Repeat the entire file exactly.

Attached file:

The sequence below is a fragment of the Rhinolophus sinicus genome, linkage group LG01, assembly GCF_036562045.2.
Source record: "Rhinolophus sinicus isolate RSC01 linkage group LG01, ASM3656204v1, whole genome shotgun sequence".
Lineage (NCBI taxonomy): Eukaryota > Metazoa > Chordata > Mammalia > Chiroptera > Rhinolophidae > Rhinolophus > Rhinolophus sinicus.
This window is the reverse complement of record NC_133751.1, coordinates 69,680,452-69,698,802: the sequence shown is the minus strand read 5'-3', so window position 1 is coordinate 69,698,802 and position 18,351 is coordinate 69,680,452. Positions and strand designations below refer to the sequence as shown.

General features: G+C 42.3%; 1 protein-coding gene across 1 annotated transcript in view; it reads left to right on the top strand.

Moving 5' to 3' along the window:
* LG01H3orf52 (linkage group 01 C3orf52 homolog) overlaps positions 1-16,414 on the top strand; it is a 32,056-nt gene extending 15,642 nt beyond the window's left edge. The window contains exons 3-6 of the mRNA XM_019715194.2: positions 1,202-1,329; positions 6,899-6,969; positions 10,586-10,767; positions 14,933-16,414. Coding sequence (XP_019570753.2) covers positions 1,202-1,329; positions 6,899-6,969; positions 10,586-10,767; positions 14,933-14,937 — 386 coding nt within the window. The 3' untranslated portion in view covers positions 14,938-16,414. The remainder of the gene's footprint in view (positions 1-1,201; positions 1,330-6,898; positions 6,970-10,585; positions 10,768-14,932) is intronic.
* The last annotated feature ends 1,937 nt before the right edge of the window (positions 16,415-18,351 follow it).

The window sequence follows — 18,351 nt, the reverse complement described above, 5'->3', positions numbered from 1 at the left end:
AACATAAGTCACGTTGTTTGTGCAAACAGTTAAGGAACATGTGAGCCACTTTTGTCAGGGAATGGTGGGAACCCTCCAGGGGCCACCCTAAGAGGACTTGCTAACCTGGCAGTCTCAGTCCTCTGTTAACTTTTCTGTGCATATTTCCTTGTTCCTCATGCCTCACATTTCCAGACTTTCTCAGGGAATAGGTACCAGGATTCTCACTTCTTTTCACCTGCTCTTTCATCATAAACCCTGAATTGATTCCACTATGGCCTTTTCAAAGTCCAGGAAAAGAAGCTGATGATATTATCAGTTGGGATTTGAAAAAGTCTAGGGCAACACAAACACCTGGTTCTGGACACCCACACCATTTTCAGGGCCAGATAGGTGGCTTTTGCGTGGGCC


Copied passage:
The sequence below is a fragment of the Rhinolophus sinicus genome, linkage group LG01, assembly GCF_036562045.2.
Source record: "Rhinolophus sinicus isolate RSC01 linkage group LG01, ASM3656204v1, whole genome shotgun sequence".
Lineage (NCBI taxonomy): Eukaryota > Metazoa > Chordata > Mammalia > Chiroptera > Rhinolophidae > Rhinolophus > Rhinolophus sinicus.
This window is the reverse complement of record NC_133751.1, coordinates 69,680,452-69,698,802: the sequence shown is the minus strand read 5'-3', so window position 1 is coordinate 69,698,802 and position 18,351 is coordinate 69,680,452. Positions and strand designations below refer to the sequence as shown.

General features: G+C 42.3%; 1 protein-coding gene across 1 annotated transcript in view; it reads left to right on the top strand.

Moving 5' to 3' along the window:
* LG01H3orf52 (linkage group 01 C3orf52 homolog) overlaps positions 1-16,414 on the top strand; it is a 32,056-nt gene extending 15,642 nt beyond the window's left edge. The window contains exons 3-6 of the mRNA XM_019715194.2: positions 1,202-1,329; positions 6,899-6,969; positions 10,586-10,767; positions 14,933-16,414. Coding sequence (XP_019570753.2) covers positions 1,202-1,329; positions 6,899-6,969; positions 10,586-10,767; positions 14,933-14,937 — 386 coding nt within the window. The 3' untranslated portion in view covers positions 14,938-16,414. The remainder of the gene's footprint in view (positions 1-1,201; positions 1,330-6,898; positions 6,970-10,585; positions 10,768-14,932) is intronic.
* The last annotated feature ends 1,937 nt before the right edge of the window (positions 16,415-18,351 follow it).

The window sequence follows — 18,351 nt, the reverse complement described above, 5'->3', positions numbered from 1 at the left end:
AACATAAGTCACGTTGTTTGTGCAAACAGTTAAGGAACATGTGAGCCACTTTTGTCAGGGAATGGTGGGAACCCTCCAGGGGCCACCCTAAGAGGACTTGCTAACCTGGCAGTCTCAGTCCTCTGTTAACTTTTCTGTGCATATTTCCTTGTTCCTCATGCCTCACATTTCCAGACTTTCTCAGGGAATAGGTACCAGGATTCTCACTTCTTTTCACCTGCTCTTTCATCATAAACCCTGAATTGATTCCACTATGGCCTTTTCAAAGTCCAGGAAAAGAAGCTGATGATATTATCAGTTGGGATTTGAAAAAGTCTAGGGCAACACAAACACCTGGTTCTGGACACCCACACCATTTTCAGGGCCAGATAGGTGGCTTTTGCGTGGGCC